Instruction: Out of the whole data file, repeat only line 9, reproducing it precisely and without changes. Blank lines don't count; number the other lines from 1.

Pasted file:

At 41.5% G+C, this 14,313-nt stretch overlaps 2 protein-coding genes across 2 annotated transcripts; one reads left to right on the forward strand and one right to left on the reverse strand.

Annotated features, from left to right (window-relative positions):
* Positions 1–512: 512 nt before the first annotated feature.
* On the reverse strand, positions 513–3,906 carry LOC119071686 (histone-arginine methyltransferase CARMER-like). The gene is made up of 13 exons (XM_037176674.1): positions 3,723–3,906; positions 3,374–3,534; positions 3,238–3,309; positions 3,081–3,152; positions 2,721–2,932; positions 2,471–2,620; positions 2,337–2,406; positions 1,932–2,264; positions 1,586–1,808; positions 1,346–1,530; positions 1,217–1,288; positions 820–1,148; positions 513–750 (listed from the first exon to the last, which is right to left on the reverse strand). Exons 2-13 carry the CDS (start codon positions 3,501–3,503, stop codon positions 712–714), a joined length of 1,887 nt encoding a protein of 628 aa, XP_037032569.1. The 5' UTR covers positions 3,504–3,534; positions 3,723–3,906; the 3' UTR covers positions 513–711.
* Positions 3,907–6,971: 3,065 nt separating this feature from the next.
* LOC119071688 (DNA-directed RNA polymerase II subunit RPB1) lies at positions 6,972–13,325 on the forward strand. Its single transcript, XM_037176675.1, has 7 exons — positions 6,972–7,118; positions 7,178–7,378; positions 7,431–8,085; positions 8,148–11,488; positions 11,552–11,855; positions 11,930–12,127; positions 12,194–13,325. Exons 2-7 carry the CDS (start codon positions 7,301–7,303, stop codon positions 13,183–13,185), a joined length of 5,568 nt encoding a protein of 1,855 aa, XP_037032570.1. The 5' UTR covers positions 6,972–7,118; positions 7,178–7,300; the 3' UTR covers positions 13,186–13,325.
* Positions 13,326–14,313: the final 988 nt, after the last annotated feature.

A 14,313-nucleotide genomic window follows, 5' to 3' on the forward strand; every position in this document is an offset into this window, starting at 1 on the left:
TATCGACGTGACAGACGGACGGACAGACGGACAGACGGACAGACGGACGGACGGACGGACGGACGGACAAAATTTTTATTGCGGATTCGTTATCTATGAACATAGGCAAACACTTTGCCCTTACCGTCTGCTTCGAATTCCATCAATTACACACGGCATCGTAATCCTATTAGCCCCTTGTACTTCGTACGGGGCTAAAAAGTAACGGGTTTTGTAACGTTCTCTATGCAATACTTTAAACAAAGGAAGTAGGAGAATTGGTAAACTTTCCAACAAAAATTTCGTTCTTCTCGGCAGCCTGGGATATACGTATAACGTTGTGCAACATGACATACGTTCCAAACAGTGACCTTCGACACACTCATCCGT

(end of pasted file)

TATCGACGTGACAGACGGACGGACAGACGGACAGACGGACAGACGGACGGACGGACGGACGGACGGACAAAATTTTTATTGCGGATTCGTTATCTATGAACATAGGCAAACACTTTGCCCTTACCGTCTGCTTCGAATTCCATCAATTACACACGGCATCGTAATCCTATTAGCCCCTTGTACTTCGTACGGGGCTAAAAAGTAACGGGTTTTGTAACGTTCTCTATGCAATACTTTAAACAAAGGAAGTAGGAGAATTGGTAAACTTTCCAACAAAAATTTCGTTCTTCTCGGCAGCCTGGGATATACGTATAACGTTGTGCAACATGACATACGTTCCAAACAGTGACCTTCGACACACTCATCCGT